Master of chic

On 19 February, the house of Chanel released the shattering news that it’s legendary creative director, Karl Lagerfeld, had passed away aged 85, just weeks before he was due to showcase his Autumn/Winter ’19 collection at Paris Fashion Week.

Today, the designer’s final collection for the French fashion house will be revealed, with the show kicking off with a moment of silence in honour of the brand’s late creative director.

Within minutes, the stream of tributes started to flood social media as a legion of celebrities, models, editors and fellow designers shared their devotion and devastation upon hearing that the visionary designer, artist and photographer had died. A small and intimate ceremony was held in Nanterre, near Paris, a few days after the announcement. Chanel-clad guests such as Anna Wintour, supermodel Natalia Vodianova and members of the Monégasque royal family flocked to bid farewell to the man who was widely regarded as one of the most prolific and influential designers of our time.

Born in Germany, Lagerfeld moved to Paris as a teenager where, aged 21, he entered the 1954 International Wool Secretariat competition and won in the coat category, alongside fellow winner Yves Saint Laurent. The recognition landed him a job assisting renowned designer Pierre Balmain, where he stayed for a handful of years before moving to Jean Patou to head up the couture division.



In the years that followed, the talented young designer broadened his horizons and further honed his craft by freelancing for various brands, namely Chloé – the esteemed French atelier that he would later go on to take sole creative control of. By the mid-1960s, Lagerfeld had also joined forces with the Fendi family to help breathe new life into the Italian brand’s ready-to-wear and fur lines.

It was in 1983 that Lagerfeld officially took over the reigns as Chanel’s creative director, a role that defined his career and one that he held onto for over three decades – all while assuming his position at Fendi and producing collections for his own eponymous label that was launched a year after joining Chanel.

Through his clever reinvention of founder Coco Chanel’s signature tweed suits, pearl chains and quilted handbags, Lagerfeld has long been credited with propelling the once fading house of Chanel to its current superbrand status.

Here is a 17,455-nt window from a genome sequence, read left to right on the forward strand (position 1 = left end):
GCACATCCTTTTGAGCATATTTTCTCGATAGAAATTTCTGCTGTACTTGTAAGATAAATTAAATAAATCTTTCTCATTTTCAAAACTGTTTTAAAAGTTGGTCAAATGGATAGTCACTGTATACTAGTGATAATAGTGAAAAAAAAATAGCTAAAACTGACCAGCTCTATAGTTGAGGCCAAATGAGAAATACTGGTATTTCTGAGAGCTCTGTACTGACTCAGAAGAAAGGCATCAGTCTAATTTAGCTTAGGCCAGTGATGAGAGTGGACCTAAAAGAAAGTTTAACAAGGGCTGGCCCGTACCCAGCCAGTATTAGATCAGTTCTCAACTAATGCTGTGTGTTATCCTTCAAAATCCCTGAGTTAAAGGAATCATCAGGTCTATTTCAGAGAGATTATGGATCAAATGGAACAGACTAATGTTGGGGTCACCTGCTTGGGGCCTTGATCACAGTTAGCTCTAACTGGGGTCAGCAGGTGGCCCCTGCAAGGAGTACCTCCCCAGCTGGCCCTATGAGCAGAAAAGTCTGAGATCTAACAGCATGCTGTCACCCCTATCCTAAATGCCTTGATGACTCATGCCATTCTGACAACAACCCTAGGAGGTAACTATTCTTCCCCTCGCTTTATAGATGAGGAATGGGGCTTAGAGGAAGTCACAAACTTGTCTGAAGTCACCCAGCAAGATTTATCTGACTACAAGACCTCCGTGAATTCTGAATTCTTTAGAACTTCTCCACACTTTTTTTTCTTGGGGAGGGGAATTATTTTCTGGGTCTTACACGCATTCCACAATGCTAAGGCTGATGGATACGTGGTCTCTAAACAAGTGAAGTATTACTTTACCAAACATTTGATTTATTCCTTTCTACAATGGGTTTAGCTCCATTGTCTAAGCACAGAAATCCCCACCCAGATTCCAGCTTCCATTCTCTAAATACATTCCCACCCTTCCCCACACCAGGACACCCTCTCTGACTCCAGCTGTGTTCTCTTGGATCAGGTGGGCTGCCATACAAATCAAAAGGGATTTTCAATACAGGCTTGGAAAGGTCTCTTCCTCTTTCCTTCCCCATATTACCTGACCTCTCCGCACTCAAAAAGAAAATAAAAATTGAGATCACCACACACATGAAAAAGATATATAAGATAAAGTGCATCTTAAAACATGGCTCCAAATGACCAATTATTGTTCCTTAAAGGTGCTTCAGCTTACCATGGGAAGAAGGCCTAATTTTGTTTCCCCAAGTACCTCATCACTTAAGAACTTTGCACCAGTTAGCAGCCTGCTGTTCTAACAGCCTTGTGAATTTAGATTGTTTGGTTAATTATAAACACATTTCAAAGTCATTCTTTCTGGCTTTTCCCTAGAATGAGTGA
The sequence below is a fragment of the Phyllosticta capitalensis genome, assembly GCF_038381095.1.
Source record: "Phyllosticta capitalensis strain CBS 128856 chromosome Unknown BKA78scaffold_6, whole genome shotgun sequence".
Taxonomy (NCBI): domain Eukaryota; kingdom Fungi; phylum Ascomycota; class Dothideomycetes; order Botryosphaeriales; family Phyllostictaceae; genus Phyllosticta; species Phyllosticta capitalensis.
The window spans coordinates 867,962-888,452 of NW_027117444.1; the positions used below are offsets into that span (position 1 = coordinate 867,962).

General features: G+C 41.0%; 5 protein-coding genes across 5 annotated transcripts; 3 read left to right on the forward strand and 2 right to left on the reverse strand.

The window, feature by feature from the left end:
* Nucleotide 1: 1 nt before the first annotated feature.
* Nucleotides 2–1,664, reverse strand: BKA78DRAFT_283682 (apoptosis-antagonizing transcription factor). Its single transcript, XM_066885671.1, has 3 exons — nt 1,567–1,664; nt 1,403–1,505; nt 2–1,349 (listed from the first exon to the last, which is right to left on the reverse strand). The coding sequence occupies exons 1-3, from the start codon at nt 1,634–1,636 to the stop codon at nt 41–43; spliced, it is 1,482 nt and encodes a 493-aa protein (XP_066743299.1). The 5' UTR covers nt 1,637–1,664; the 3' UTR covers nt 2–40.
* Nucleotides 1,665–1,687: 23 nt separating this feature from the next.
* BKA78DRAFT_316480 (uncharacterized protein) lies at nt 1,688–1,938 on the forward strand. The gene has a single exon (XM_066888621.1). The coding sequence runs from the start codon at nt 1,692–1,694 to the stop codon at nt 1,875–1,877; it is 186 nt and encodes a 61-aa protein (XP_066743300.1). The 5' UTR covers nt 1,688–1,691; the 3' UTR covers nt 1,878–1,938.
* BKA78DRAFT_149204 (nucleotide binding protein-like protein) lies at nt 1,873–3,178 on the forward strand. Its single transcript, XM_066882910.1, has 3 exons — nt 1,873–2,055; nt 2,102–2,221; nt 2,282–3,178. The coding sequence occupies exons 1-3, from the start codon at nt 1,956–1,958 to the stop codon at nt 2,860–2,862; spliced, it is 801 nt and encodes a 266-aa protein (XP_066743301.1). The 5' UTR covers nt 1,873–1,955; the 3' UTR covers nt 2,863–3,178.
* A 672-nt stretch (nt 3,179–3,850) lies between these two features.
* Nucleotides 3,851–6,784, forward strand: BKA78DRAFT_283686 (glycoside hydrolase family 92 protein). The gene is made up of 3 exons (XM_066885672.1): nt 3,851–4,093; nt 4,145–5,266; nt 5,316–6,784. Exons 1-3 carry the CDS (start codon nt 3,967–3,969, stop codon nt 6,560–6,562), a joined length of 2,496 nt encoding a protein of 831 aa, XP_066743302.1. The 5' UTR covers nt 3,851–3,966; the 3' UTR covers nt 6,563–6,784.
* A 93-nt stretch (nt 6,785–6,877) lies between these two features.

Under his creative helm, Chanel has also been celebrated for putting on many of the most elaborate and cutting-edge shows in fashion history. Standout shows range from his 2014 Arabian nights-inspired Cruise collection in Dubai, to a supermarché set-up stocked with CC-logoed groceries, a winter wonderland featuring a giant iceberg imported from Scandinavia, and his recent Spring/Summer ’19 collection, which saw Paris’s Grand Palais decked out like the French Riviera, complete with sand, waves and a mini boardwalk.It was the latter that would be his final bow to the front row.

While the famed designer has kept much of his personal life under lock and key, he did once declare: “No memoirs. I have nothing to say, and what I could say, I cannot say.” He would often wax lyrical about his Birman cat, Choupette, who, aside from having her own Instagram account, was once revealed to have two personal maids (for both day and night) and ate meals at the table alongside her adoring master.


In hard-to-come-by interviews with Lagerfeld over the years he became beloved for his wickedly quick wit and sharp quips, much of which was collected for a tongue-in-cheek book titled The World According to Karl, which included comical aphorisms such as “Sweatpants are a sign of defeat” and “I’m very much down to earth. Just not this earth.”

Producing 15 collections a year, not to mention photography and books, would be a challenge for any seasoned professional, but even towards the end the multitasking designer showed no signs of slowing down and often challenged any hints that he should. “Please don’t say I work hard,” he once said to The Independent. “Nobody is forced to do this job, and if they don’t like it they should do another one. People buy dresses to be happy, not to hear about somebody who suffered over a piece of taffeta.”


The term genius is not a label that the fashion industry offers out lightly, yet one that will surely forever be synonymous with the indelible King Karl and the legacy he leaves behind. But, as Lagerfeld once said himself: “There is nothing worse than bringing up the ‘good old days.’ To me, that’s the ultimate acknowledgment of failure.” So here’s to looking ahead to the new season.



You haven’t heard the last of Karl Lagerfeld

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Image: Chanel, Fendi